|Publisher:||Tom Doherty Assoc Llc|
Oswald Priestley was widowed ten years ago, when his daughter was just a child. He’s done his best to raise her and give her proper values. But now she’s a teenager, convinced she knows everything about life and that her father knows nothing. She’s moody and sullen. She talks back. Her grades are dropping. And to make matters worse, she’s taken up with a boy from the wrong side of the tracks.
Amy Priestley is a normal teenager. Her boyfriend may be lower class, but he’s kind and intelligent. Amy doesn’t remember her mother. She does remember that as a child she was afraid of Nazareth Hill, the abandoned asylum that looms over the town. Now Nazareth Hill has been made into apartments, and she and her father have moved in. Their neighbors are a little eccentric at first, and as time passes, their odd quirks become less amusing and more dangerous. Amy is convinced that something in the building’s past is contaminating its present. Her search for the truth irritates her increasingly irrational father, who is also trapped in a role dictated by Nazareth Hill.
When the truth becomes known, no one wants to believe it—not Amy’s boyfriend, not her former allies among Nazareth Hill’s tenants, and especially not her father. It is said that the truth shall set you free. In Nazareth Hill, the truth brings captivity and death.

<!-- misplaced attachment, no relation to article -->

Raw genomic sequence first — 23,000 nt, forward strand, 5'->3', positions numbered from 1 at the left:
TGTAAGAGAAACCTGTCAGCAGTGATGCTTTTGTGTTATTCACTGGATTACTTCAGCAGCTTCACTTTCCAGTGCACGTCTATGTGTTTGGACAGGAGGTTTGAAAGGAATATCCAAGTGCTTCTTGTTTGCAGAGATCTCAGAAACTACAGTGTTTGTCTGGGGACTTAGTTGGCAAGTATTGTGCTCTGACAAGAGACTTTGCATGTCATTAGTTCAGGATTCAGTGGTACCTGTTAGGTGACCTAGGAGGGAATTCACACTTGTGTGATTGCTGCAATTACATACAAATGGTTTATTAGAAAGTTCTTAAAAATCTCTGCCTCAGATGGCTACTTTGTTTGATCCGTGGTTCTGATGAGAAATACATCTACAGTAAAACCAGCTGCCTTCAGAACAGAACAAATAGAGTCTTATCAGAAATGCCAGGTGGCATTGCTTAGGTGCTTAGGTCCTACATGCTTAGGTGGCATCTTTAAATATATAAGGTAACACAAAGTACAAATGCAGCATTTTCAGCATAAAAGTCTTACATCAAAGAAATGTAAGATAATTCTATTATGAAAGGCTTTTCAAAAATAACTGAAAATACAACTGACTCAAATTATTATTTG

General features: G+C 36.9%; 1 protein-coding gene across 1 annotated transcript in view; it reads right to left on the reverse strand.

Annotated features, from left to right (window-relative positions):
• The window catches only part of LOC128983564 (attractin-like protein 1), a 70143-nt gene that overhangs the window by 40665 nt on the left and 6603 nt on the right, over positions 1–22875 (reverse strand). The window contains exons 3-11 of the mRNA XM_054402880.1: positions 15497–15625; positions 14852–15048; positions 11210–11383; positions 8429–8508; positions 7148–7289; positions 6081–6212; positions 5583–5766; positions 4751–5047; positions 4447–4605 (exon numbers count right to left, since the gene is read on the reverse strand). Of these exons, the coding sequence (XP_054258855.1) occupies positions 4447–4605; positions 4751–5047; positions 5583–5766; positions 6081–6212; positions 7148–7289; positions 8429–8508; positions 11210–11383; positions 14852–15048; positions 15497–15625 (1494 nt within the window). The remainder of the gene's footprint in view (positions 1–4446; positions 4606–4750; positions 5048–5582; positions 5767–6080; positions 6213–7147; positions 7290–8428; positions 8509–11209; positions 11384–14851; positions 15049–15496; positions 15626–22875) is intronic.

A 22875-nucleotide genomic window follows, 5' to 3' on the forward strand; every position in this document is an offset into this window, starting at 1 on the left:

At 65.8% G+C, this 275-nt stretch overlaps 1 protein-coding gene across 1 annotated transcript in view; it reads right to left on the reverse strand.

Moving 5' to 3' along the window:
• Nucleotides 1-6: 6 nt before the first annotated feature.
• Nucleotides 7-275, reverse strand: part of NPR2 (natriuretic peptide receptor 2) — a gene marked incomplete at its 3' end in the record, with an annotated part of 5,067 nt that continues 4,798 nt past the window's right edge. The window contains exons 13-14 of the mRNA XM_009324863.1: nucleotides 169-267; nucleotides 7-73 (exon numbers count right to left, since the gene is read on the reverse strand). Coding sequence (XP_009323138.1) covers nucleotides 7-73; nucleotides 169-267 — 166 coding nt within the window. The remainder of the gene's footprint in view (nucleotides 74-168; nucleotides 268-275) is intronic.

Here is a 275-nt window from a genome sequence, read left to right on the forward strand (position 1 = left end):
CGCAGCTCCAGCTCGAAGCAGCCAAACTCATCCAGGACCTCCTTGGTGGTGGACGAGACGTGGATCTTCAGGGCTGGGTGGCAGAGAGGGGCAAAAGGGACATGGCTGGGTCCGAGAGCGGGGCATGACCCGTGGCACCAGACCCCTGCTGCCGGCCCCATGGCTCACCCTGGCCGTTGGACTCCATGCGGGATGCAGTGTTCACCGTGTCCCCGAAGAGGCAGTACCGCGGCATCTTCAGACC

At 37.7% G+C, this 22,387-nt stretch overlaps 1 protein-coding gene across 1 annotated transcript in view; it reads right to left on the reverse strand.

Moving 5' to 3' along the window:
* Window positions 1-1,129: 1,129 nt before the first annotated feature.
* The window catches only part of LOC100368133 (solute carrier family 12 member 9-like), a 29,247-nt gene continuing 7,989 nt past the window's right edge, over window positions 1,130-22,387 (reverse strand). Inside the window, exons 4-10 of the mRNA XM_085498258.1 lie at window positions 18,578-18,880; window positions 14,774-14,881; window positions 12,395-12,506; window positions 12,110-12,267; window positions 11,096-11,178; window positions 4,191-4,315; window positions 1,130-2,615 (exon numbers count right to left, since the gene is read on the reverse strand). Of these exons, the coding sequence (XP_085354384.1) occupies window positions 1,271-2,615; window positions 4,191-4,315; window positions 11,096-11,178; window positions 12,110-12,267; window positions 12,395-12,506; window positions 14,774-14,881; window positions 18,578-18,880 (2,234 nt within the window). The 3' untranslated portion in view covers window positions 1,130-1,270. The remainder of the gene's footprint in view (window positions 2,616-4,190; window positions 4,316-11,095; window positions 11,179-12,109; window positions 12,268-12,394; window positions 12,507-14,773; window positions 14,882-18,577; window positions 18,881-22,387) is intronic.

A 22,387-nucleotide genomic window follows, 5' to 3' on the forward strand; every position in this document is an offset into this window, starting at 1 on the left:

This book was also released under the title The House on Nazareth Hill.
“Must survive until they take me from this place.” Scribbled in the margins of an ancient, moldy Bible, found wedged between the roots of a tree, is the truth about what Nazarill (now a luxury apartment building) was centuries ago. Sixteen-year-old Amy struggles to decipher the messages as her father becomes increasingly dictatorial, fanatical, and monstrous. This perfectly constructed, richly terrifying novel will satisfy even those readers who’ve been reluctant about Ramsey Campbell. As S.T. Joshi, award-winning scholar of weird fiction, writes in Necrofile, “Nazareth Hill will not be long in taking rank as one of the finest haunted house novels in literature, rivaling even Shirley Jackson’s masterful The Haunting of Hill House…. With this novel [Campbell] has unified the many themes of his earlier work—pure supernaturalism; exploration of social and domestic trauma; chilling portrayal of psychosis—in a seamless fusion.”
Note: The House on Nazareth Hill is the title of the Headline Press U.K. edition of this book.